Since this is Halloween week, why not instill some thoughts in your yoga practice toward thinking of and perhaps connecting with someone special in your life who has passed on. Perhaps use this thought as your intention for your yoga practice that day.

I’ve heard that during this time of year it is easier to communicate with those who have passed since the “veil” between the living and those who have passed is “thinner”. It doesn’t have to scare you. Why not take advantage of it in the spirit of the season? You probably already send them “hellos” on any given day. Why not dwell on the possibility that this time of year it’s easier to visit?

Here’s a little history:
“October 31 was the last day of the ancient Celtic year and the Festival of Samhain, the Celtic god of the dead.  As one year became another, the Celts believed, the spirits of the dead could return from the beyond to share joy and happiness with their living loved ones. Feasting, dancing, and singing celebrated this opportunity. Enormous bonfires lit the night sky, welcoming revelers and spirits alike.

But fearing that some of the returning spirits might have less than honorable intentions, people often donned masks and costumes to hide their true identities. The good spirits of departed friends and relatives of course knew those behind the masks and could make contact for a joyous reunion. The light of dawn, marking the start of the Celtic New Year, recalled the spirits to the spirit world.

In 835 Pope Gregory IV proclaimed that the last day in October was to be known within the Catholic Church as All Hallow’s Eve, or “All Holy Evening”. On this date, he decreed, Catholics everywhere were to gather and remember those who had given their lives in the name of their faith. The next day, November 1, became All Saint’s Day (also called All Soul’s Day), a time to remember all who passed on.

The Catholic Church views this ‘communion of spirits’ as a reminder that there is a continuous link between the souls of the living and the souls of the dead.  Says the Catechism of the Catholic Church, the Church’s official teachings, ‘Between them there is an abundant exchange of all good things.’ Various Protestant religions also observe these celebrations.”  ~ The Complete Idiot’s Guide to Communicating with Spirits by Rita S. Berkowitz and Deborah S. Romaine.”

Personally, I’ve always thought that the more open you are to “hearing” the Universe’s messages, or a loved one who has passed on for that matter, the more likely it will happen—or at least the more likely you’ll notice. The Universe speaks in subtleties so unless you are tuned in, you could totally miss it. That’s where your yoga practice comes in!

As a yogi, you’re practice includes listening to the subtle messages your body is sending so it doesn’t have to send a loud scream. So you are, in effect, training yourself to notice subtleties. As a yogi, you begin to notice when your feelings change, when your physical sensations speak up and when your spiritual connection deepens.

Sending off mental invitations and silent hello’s to those who’ve passed isn’t hard. You’re probably already thinking of your special someone. You’re remembering them in their own special way, with their own special traits and characteristics. Knowing that you’re open to connecting and knowing that you share a special memory, or that a special something reminds you of them, creates the magical “stuff” your connection manifests from. My mother-in-law’s connection/communication with her late husband was so strong, it continued for twelve years after his death until her passing in 2015.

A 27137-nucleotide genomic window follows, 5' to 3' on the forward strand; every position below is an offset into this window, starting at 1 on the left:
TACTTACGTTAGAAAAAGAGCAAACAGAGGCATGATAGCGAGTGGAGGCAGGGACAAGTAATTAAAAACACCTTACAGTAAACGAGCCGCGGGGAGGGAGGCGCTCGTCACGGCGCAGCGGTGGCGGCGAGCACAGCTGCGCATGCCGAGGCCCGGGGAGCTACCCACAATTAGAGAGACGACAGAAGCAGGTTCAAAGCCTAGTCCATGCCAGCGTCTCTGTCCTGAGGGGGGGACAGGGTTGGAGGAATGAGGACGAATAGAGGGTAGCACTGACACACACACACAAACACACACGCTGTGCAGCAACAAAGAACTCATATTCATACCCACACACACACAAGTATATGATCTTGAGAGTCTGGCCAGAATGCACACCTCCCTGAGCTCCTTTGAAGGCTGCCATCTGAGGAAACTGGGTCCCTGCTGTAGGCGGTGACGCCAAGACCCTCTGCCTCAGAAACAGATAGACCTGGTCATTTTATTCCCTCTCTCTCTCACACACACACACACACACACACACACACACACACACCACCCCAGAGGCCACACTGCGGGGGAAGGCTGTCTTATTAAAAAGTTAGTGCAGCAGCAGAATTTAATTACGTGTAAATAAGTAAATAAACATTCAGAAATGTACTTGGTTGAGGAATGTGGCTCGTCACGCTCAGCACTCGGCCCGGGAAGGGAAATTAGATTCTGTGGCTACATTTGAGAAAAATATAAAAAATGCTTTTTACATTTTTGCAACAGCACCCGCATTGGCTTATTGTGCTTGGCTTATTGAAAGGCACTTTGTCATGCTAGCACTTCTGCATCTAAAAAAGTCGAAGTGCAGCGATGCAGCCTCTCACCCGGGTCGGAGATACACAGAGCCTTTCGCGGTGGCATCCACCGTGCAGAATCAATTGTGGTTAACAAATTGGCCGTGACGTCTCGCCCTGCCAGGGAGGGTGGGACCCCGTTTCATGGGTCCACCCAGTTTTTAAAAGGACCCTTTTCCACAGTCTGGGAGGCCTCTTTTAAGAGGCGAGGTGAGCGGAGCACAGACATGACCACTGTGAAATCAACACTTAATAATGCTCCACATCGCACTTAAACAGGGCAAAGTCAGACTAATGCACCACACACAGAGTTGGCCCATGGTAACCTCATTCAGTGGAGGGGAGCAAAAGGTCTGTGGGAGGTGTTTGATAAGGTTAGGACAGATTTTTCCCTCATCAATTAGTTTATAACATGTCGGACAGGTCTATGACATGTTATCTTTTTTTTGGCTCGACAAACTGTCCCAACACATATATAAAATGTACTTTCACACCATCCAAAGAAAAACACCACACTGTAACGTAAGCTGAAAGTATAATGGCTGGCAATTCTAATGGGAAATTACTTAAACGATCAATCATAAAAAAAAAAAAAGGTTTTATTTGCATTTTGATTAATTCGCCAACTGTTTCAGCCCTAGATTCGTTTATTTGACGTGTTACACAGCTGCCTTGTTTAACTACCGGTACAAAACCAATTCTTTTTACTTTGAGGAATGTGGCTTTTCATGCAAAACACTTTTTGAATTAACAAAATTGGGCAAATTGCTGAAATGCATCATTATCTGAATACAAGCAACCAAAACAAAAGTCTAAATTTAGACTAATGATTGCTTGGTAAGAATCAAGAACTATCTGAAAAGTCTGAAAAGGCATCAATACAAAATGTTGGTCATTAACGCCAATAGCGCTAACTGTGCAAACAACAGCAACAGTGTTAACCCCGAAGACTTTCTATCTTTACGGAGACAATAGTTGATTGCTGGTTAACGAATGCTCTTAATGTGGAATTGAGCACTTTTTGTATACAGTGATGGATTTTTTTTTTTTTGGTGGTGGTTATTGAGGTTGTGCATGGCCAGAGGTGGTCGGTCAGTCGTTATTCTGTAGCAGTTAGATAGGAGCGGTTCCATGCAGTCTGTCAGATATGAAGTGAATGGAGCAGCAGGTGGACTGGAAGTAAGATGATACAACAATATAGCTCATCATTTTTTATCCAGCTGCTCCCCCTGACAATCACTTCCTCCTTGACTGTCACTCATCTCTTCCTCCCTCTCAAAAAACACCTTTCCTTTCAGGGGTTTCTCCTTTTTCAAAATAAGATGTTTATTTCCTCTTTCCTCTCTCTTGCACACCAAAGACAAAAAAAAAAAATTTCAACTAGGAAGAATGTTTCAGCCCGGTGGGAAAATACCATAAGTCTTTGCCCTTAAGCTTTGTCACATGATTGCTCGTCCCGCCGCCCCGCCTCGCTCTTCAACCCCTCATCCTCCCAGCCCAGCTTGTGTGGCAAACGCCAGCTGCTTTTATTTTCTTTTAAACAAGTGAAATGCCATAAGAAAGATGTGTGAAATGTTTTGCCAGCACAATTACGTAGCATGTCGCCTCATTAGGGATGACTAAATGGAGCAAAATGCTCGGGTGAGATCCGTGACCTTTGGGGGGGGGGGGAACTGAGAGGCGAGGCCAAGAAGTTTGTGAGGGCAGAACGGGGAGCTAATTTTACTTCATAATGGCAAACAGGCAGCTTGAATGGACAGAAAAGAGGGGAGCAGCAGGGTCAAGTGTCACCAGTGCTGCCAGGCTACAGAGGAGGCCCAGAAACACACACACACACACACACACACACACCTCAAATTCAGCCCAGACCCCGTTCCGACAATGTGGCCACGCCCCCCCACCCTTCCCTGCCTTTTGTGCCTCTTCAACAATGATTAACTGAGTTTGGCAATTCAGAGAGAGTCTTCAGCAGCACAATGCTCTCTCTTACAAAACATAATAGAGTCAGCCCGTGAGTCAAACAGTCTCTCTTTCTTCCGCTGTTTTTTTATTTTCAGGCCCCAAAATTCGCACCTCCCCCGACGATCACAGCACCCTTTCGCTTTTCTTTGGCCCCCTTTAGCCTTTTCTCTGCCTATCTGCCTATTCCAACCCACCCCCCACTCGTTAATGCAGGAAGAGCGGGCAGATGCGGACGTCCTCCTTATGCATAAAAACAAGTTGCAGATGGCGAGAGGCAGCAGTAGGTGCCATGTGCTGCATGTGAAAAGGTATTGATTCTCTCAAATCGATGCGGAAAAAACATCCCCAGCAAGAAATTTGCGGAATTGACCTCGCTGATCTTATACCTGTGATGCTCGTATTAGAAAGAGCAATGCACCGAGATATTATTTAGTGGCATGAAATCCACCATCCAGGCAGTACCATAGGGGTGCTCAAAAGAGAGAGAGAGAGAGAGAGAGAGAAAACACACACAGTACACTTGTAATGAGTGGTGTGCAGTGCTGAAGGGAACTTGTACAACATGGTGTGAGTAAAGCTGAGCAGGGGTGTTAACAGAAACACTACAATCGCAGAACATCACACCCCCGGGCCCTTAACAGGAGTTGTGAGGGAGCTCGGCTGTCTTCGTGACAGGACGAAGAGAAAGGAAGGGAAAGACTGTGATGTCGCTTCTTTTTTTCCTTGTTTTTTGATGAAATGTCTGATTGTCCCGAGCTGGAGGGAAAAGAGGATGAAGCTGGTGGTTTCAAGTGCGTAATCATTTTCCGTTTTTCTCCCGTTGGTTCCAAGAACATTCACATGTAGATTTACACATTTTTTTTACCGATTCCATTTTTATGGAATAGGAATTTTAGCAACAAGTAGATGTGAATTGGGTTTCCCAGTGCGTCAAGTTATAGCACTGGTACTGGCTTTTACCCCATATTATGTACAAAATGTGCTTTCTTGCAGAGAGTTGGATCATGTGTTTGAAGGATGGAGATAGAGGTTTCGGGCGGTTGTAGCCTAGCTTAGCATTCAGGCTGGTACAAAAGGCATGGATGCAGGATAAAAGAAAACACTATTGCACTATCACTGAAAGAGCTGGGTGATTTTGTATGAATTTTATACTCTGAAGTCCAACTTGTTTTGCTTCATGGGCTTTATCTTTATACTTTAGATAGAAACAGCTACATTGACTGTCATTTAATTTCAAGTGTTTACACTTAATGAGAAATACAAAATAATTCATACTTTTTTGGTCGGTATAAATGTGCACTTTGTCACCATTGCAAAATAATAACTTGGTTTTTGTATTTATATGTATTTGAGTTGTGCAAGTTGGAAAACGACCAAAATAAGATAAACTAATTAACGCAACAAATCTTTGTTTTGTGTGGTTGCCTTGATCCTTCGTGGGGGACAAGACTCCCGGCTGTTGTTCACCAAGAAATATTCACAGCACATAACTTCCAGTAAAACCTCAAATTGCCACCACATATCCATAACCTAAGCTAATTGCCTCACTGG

The Universe knows what you’re “up for” too. You may be open to subtle connection but an outright visit might scare the living daylights out of you! Me too! Keep surrounding your thoughts in love and light.

I read a book by local but internationally known author, Echo Bodine, called Relax, It’s Only a Ghost. In it, she reminds you to say loudly and firmly “Not welcome!” when you feel scared. Wish I knew that as a small child afraid in my bedroom after a nightmare.

On the nights my husband is out of town, I surround myself with guardian angels when I can’t sleep. One corner has the Archangel, St. Michael, in the image of John Travolta’s portrayal. It makes me smile. One is Clarence, from the movie It’s a Wonderful Life—my absolute favorite Christmas movie! One is Gideon, from the Christmas show One Magic Christmas. And the last one is the Archangel Raphael, the archangel of healing and protection who is associated with the color emerald green. (Recently I added Dudley from the The Bishop’s Wife” another of my favorite Christmas movies!) By the time I’ve conjured up these images and colors at the four corners of my bed, I’m content and less on edge. This is what I mean by surrounding your thoughts with love and light.

Connections come in subtleties. It might be the shape of the clouds in the sky. It might be the cardinal that you suddenly see or hear. It might be that the rain stick near your fireplace drops a pebble out of the blue at just the right time. Both the cardinal and the rain stick are my dad’s form of communication with me. I don’t believe in coincidences. My dad’s been gone for over 15 years now. The rain stick became his mode of communication some time ago. He knows it. I know it. It’s an old friend by now. When I hear the pebble drop or see the inquisitive cardinal, I simply say “Hi dad. I love and miss you too.” Happy Halloween everyone! Create your own magic by inviting it in!

(This is an updated post from a previous post shared on a colleagues website that is no longer available.)

10
October

Crack Open the Magic!